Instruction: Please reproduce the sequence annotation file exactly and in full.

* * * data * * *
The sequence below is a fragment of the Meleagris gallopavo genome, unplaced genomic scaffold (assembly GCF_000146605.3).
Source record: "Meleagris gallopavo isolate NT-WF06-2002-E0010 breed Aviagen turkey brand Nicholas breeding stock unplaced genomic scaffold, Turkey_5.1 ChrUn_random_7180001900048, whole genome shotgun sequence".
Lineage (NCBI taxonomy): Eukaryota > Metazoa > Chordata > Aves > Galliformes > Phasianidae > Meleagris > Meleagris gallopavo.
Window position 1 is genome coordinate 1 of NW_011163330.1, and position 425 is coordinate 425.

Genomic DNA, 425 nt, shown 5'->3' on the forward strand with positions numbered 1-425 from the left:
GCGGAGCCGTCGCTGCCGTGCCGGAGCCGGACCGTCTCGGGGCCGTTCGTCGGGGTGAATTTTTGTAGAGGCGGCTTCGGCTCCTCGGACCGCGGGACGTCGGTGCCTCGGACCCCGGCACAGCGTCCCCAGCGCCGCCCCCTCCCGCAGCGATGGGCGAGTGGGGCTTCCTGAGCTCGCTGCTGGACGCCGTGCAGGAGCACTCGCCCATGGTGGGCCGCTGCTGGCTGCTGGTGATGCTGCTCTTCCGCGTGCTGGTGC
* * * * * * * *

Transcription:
The sequence below is a fragment of the Meleagris gallopavo genome, unplaced genomic scaffold (assembly GCF_000146605.3).
Source record: "Meleagris gallopavo isolate NT-WF06-2002-E0010 breed Aviagen turkey brand Nicholas breeding stock unplaced genomic scaffold, Turkey_5.1 ChrUn_random_7180001900048, whole genome shotgun sequence".
Lineage (NCBI taxonomy): Eukaryota > Metazoa > Chordata > Aves > Galliformes > Phasianidae > Meleagris > Meleagris gallopavo.
Window position 1 is genome coordinate 1 of NW_011163330.1, and position 425 is coordinate 425.

Genomic DNA, 425 nt, shown 5'->3' on the forward strand with positions numbered 1-425 from the left:
GCGGAGCCGTCGCTGCCGTGCCGGAGCCGGACCGTCTCGGGGCCGTTCGTCGGGGTGAATTTTTGTAGAGGCGGCTTCGGCTCCTCGGACCGCGGGACGTCGGTGCCTCGGACCCCGGCACAGCGTCCCCAGCGCCGCCCCCTCCCGCAGCGATGGGCGAGTGGGGCTTCCTGAGCTCGCTGCTGGACGCCGTGCAGGAGCACTCGCCCATGGTGGGCCGCTGCTGGCTGCTGGTGATGCTGCTCTTCCGCGTGCTGGTGC